Finishing the Job in the Western Balkans
Western Balkan countries have made significant progress since the 1990s, when ethnic violence tore the region apart and necessitated an international intervention. But that progress is fragile, and could easily be reversed without a renewed push to put these countries on the road to European Union membership.
BRUSSELS – On January 16, representatives of Serbia and Kosovo met in Brussels for confidence-building talks. But, on that same day, the Kosovo Serb minority leader Oliver Ivanović was shot dead in the Serb-administered section of Mitrovica, in Northern Kosovo, and the talks were called off.
Since the end of the Kosovo War in 1999, the Western Balkans have made much progress in facing down the nationalist and reactionary forces that gave rise to that brutal ethnic conflict. But Ivanović’s assassination, most likely at the hands of criminal gangs that have been allowed to prosper in Northern Kosovo, now threatens to throw fuel on a still-smoldering fire. The region’s nationalist ghosts are being roused from their slumber.
Western Balkan countries are struggling to confront many other challenges as well. Corruption is rife, owing to organized-crime networks that grew out of the communist-era security apparatus. The influence of the United States in the region is declining, even as Russia becomes more revanchist. And, for most of the region’s countries, a big question mark hovers over the path to European Union accession.
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That needs to change. Macedonia (provisionally known as the former Yugoslav Republic of Macedonia, or FYROM) has been a candidate for EU membership since 2005, yet accession negotiations have not gotten off the ground. Greece has always promised to veto Macedonian membership, owing to a dispute over the country’s name. And the country itself has long been split over domestic issues concerning corruption, abuse of power, and ethnic minorities.
Still, there is reason for hope. At the World Economic Forum’s annual meeting in Davos, Switzerland, this year, Macedonian Prime Minister Zoran Zaev met with Greek Prime Minister Alexis Tsipras and agreed to rename his country’s largest airport. Its current name, commemorating Alexander the Great, has long irked the Greeks.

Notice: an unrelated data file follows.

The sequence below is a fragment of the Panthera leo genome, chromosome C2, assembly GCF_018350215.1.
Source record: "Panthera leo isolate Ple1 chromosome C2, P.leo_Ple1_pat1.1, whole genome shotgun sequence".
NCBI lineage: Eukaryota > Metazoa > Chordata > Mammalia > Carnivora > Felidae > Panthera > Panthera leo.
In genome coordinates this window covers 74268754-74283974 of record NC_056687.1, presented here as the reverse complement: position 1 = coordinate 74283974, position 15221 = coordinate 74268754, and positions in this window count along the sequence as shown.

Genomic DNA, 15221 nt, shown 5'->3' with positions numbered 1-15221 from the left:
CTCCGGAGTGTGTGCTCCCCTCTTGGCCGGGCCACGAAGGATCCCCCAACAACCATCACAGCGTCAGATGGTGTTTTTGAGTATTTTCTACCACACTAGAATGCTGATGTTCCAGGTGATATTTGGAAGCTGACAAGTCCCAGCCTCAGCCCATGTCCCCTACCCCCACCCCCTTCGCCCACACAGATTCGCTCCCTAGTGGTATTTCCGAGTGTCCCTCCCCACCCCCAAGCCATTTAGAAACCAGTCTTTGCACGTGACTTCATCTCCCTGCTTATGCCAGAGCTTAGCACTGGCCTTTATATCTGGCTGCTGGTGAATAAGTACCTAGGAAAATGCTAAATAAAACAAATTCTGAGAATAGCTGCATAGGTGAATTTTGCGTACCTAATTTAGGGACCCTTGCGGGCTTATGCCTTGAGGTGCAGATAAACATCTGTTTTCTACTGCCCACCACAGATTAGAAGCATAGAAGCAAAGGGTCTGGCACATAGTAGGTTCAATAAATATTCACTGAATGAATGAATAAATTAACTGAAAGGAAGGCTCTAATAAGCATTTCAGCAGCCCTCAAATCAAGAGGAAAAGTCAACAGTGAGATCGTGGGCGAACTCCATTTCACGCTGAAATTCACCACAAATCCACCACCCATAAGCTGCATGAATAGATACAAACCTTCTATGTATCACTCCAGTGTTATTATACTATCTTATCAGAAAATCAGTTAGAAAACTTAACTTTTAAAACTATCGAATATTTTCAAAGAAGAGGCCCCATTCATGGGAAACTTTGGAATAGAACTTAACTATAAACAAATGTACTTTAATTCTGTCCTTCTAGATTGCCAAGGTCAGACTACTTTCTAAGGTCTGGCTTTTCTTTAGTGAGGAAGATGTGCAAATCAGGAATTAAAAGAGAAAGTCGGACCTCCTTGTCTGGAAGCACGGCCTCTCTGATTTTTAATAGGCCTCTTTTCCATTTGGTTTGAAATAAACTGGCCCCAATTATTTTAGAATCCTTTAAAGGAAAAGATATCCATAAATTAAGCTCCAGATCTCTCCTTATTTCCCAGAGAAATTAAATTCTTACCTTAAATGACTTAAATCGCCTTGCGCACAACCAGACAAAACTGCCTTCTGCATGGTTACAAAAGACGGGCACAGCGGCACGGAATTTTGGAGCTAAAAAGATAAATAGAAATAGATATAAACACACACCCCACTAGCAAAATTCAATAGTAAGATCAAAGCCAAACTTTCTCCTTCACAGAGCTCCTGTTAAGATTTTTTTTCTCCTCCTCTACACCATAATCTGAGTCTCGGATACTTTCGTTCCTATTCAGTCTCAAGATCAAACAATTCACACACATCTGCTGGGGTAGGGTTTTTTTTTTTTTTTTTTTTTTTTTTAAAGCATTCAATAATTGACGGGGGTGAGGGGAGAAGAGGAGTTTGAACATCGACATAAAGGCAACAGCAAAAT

For its part, Montenegro was accepted as a NATO member in June 2017. But it has also had to deal with increasing Russian influence, including an alleged plot to topple the current government. Montenegro, along with Serbia, has begun the EU accession process, but it still has a long way to go. Of the 35 chapters of EU law that must be negotiated, Montenegro has opened 30 and provisionally closed three. Serbia, meanwhile, has opened twelve and provisionally closed two.
Many other countries remain blocked altogether, either by vetoes from within the EU, or by domestic hurdles. Bosnia and Herzegovina, for example, is still wrestling with the constraints of the Dayton peace accords. And Milorad Dodik, the Kremlin-backed leader of its constituent Serb Republic, Republika Srpska, has been toying with the idea of a referendum on independence.
Russia clearly has an interest in discouraging Western Balkan countries from pursuing NATO and EU membership, which is all the more reason for the EU to step up its engagement in the region. To that end, EU Commission President Jean-Claude Juncker, in his “State of the Union” address last September, called for a “credible enlargement perspective” for the region. And in February, the European Commission plans to adopt a new “Enlargement Strategy,” which will set a target date of 2025 for the accession of Serbia and Montenegro.
But if such a strategy is to succeed, it will have to be accompanied by European-led reforms in the Western Balkans that align those countries more closely with EU membership requirements. Moreover, the EU must make clear that accession ultimately will be based on merit, and that target dates are aspirational, not binding. As the accession of Romania and Bulgaria showed, when arbitrary target dates are accorded too much weight, they can be counterproductive, because they weaken the incentives for meaningful reform.
The EU’s Enlargement Strategy will require support from individual EU member states, which should be reminded that failure to keep the Western Balkans within the European fold could result in a return to the bloodshed of the 1990s, or worse. It will also demand support from European partners and allies – particularly the US – which should be reminded of the geopolitical importance of avoiding such an outcome.
As for the region itself, political elites will need to be motivated to pursue necessary reforms, rather than putting their own economic interests first. The highest priority should be judicial reforms, which will help these societies internalize the rule of law, and regional reconciliation, without which there can be no progress toward accession. Beyond these fundamental imperatives, the region will also need massive investments in transportation and communications infrastructure, to connect it to the rest of Europe, rather than to China and Russia, as has been the trend in recent years.
The alternative to European engagement in the Western Balkans is rising nationalism and a possible return to violent conflict. The EU must do everything in its power to forestall that scenario.